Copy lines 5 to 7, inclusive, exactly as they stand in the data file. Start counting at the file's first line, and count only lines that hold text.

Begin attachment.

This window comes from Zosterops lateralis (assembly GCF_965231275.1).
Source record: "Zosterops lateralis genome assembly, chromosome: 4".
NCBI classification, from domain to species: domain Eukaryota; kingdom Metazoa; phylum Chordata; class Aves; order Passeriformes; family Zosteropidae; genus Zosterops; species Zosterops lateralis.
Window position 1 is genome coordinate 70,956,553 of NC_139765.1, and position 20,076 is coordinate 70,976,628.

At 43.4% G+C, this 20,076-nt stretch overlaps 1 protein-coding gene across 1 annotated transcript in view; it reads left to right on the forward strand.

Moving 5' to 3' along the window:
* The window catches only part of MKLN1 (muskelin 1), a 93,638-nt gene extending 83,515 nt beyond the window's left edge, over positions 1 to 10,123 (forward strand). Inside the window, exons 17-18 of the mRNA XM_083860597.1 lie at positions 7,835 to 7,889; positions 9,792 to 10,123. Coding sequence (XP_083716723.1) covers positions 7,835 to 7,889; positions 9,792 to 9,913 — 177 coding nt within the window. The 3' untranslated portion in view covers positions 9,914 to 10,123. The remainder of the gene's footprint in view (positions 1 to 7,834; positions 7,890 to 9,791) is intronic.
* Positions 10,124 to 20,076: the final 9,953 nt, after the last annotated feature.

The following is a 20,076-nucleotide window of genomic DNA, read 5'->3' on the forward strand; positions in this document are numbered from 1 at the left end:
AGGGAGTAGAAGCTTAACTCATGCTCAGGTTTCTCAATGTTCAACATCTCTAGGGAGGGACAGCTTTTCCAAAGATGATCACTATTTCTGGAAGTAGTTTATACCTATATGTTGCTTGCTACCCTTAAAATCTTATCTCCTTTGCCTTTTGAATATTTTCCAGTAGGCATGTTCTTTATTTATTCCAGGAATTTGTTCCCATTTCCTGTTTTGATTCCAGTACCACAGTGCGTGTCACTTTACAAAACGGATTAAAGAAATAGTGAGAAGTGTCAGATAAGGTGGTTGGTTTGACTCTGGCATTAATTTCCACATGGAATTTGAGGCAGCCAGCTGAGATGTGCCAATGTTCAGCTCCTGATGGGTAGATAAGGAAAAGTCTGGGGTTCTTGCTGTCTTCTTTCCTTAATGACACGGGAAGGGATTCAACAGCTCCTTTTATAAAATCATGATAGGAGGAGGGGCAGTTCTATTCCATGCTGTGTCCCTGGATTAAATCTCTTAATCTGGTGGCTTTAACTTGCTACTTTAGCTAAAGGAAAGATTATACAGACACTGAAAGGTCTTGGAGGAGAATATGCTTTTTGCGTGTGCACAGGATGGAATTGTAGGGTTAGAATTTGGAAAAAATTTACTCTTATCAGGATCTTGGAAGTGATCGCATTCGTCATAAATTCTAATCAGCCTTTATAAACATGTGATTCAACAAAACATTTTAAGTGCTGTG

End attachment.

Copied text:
At 43.4% G+C, this 20,076-nt stretch overlaps 1 protein-coding gene across 1 annotated transcript in view; it reads left to right on the forward strand.

Moving 5' to 3' along the window:
* The window catches only part of MKLN1 (muskelin 1), a 93,638-nt gene extending 83,515 nt beyond the window's left edge, over positions 1 to 10,123 (forward strand). Inside the window, exons 17-18 of the mRNA XM_083860597.1 lie at positions 7,835 to 7,889; positions 9,792 to 10,123. Coding sequence (XP_083716723.1) covers positions 7,835 to 7,889; positions 9,792 to 9,913 — 177 coding nt within the window. The 3' untranslated portion in view covers positions 9,914 to 10,123. The remainder of the gene's footprint in view (positions 1 to 7,834; positions 7,890 to 9,791) is intronic.